A story with a happy ending in the fight against environmental crimes and the violation of indigenous rights.
For centuries the indigenous Maya people have lived in the area of Yucatan, which today is called the Cenotes Ring Nature Reserve, a unique hydrological system in the world. It is from here that a complex network of caves starts, giving life to underground rivers, water reserves and underground lakes, called cenotes, which supply the entire Yucatan with water and hosting a very large number of animal species.
Although it is also recognized by the Ramsar Convention, last year, local authorities authorized the introduction of an industrial herd of more than 49,000 pigs in the heart of the reserve, with enormously negative consequences for the ecosystem and the lives of those who live there. In addition to destabilizing the entire social balance of the area, the impact of industrial livestock farming on the environment – among countless other things – have proven to be serious, for example, the enormous and highly concentrated volumes of manure that pollute local aquifers.
“The industrial breeding in the reserve was not a novelty” explains Aliza Mizrahi, Slow Food Convivium Leader, “according to government development plans, the Yucatan peninsula has seen its vocation for livestock farming, particularly industrial livestock, grow by force, and the Yucatan state government is proud to be the main exporter of pork abroad through the Mexican Pig Farming Group. In fact, in 2009 alone, there were 479 pig farms in the region with 670,174 pigs and 185 poultry farms with 237,814 turkeys and 27 million chickens”.
And the numbers have continued to grow over the years.
“The consequences of these figures are very serious, for various reasons. But one of the main concerns is the groundwater: it catches all the waste produced by these farms, that is to say thousands of tonnes of matter that undermines the integrity of the entire ecosystem. Today, all groundwater is completely contaminated due to the huge number of farms in the area. Fortunately, people are beginning to realize the situation and are putting pressure on the government to cut down these huge farms, but the problem is much more serious and closing the farms is not enough to solve the issue. Many small-scale farms are now also using unsustainable farming systems and are becoming less and less concerned about animal welfare. That’s why, with the Slow Food network, we not only fight for the closure of large farms, but we also try to raise awareness and help small-scale producers, to improve their supply chains, so that they can really start to make a difference.
In this regard, the Slow Food network and Greenpeace recently organized a forum dedicated to sustainable farming, exhibiting the best examples in Mexico, such as the Presidium of the Yucatan Peninsula Hairless Pig.
Change in the Anillo del Cenotes reserve has already started to take shape. The indigenous Mayans, indeed, have not merely stood by and watched: the struggle for the closure of the farm began almost immediately and saw a gradual growth of allies, up until to the decision, thanks above all to the association INDIGNACIÓN, A.C., which has been defending and promoting human rights in the Yucatan peninsula for more than 25 years.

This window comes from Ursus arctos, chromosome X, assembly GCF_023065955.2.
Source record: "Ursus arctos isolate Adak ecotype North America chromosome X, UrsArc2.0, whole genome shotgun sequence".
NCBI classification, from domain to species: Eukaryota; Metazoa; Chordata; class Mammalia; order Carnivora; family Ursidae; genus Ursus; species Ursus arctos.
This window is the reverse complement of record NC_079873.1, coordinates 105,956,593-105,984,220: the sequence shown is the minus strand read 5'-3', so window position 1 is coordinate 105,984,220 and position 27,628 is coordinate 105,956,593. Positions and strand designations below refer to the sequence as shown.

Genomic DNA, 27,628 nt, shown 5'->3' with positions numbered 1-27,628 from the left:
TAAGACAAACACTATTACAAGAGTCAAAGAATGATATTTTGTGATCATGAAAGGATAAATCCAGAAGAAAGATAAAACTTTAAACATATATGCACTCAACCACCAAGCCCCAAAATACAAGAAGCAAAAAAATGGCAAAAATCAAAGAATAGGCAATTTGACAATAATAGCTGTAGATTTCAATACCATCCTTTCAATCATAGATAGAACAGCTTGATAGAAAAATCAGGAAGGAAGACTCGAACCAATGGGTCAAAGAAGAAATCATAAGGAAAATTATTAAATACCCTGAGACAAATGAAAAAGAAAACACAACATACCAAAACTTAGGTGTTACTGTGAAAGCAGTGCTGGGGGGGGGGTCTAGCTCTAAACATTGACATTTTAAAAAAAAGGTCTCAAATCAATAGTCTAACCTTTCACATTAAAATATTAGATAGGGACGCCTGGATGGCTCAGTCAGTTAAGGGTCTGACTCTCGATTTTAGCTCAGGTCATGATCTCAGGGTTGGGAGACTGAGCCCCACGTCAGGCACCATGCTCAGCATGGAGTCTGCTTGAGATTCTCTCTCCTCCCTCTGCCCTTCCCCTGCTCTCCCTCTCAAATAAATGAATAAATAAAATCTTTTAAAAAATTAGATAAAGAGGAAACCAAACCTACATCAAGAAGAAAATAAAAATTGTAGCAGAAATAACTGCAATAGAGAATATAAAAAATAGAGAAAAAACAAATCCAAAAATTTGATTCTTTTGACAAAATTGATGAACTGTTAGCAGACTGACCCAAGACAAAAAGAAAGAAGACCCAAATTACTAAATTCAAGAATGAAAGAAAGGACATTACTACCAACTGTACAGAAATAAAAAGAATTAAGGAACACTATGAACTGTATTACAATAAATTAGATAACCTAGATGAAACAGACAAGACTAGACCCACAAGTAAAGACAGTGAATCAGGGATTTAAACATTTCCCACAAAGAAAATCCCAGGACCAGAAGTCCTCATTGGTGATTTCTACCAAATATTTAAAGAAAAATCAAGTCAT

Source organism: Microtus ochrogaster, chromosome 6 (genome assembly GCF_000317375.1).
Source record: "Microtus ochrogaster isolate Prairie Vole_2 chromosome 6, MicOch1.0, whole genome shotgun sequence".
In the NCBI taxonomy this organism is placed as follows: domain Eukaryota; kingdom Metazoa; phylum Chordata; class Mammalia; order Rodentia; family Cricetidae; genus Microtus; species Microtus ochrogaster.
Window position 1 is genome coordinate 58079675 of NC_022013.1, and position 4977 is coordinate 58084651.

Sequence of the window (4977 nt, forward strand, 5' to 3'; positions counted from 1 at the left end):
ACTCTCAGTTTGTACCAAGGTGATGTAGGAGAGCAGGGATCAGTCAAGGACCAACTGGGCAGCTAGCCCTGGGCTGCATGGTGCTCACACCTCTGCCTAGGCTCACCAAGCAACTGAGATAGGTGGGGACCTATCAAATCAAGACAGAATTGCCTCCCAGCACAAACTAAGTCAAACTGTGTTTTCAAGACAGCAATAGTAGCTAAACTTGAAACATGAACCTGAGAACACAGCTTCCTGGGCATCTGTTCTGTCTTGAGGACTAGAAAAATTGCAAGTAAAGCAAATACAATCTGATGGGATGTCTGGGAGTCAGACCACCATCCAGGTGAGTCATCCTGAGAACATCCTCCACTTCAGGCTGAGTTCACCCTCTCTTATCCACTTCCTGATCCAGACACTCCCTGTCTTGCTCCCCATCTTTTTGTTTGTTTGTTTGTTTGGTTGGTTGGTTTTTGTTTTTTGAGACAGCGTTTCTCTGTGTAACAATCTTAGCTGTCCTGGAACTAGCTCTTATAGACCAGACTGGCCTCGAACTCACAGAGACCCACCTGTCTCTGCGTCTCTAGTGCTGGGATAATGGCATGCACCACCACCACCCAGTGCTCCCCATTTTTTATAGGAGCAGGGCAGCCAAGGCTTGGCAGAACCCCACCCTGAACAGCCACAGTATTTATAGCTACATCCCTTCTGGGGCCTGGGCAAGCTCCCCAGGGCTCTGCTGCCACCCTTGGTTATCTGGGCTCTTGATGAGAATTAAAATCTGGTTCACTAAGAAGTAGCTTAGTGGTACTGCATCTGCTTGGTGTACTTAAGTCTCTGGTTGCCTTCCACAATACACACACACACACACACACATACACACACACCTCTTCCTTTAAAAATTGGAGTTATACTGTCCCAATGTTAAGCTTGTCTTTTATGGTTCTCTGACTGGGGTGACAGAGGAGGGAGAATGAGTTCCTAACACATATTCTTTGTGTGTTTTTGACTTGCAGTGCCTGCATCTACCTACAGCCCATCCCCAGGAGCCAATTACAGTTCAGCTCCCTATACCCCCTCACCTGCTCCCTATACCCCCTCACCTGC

This time, justice won: industrial livestock breeding has been closed, recognizing the right of indigenous peoples to decide on their territories.
“The struggle has been going on for two years now” explains Lourdes Guadalupe Medica Carrillo, the lawyer who took on and won the case. “It was not easy: in our country, justice and judicial processes take a long time to be resolved and above all, in this case, the economic interests were very high, thus subjecting the indigenous people themselves to threats and risks. The situation was really too serious and the company, in addition to causing damage, has acted illegally, moving pigs in well before they had permits and without complying with international human rights conventions, or the Mexican Constitution itself, which make it mandatory to consult with indigenous peoples living in a territory before carrying out any project that has an impact on the lives of communities.
Further, at an initial inspection, the farm did not have an adequate system for wastewater treatment. Even before they had any legal permission to be on the reserve, the pigs were already irreversibly contaminating the soil and the underlying aquifers, making the closure and removal of all animals immediate and urgent.
“The closure of this company has been a great success” concludes Carrillo, “First, because in our country there are very few cases in which a precautionary measure of such great impact is granted for the protection of the environment and indigenous rights. Second, in the State of Yucatan, the case has generated an analysis of the consumption and production of pork. Cases such as Homún have made people reflect on the negative impact that this form of production is having on the environment and on its future. Finally, it has given courage to the local indigenous peoples. This is not an isolated example: in the Yucatan Peninsula there are several movements that help indigenous peoples to fight for their rights, such as the village of Kinchil which is locked in a similar fight against another pig farm. The advice is to get organized. The most important thing is a solid social basis that generates the defense of rights, territory and natural resources. Without fear of intimidation or threats, national and international civil society is interested in supporting indigenous struggles, but we must fight together! The network makes the difference: together we are stronger”.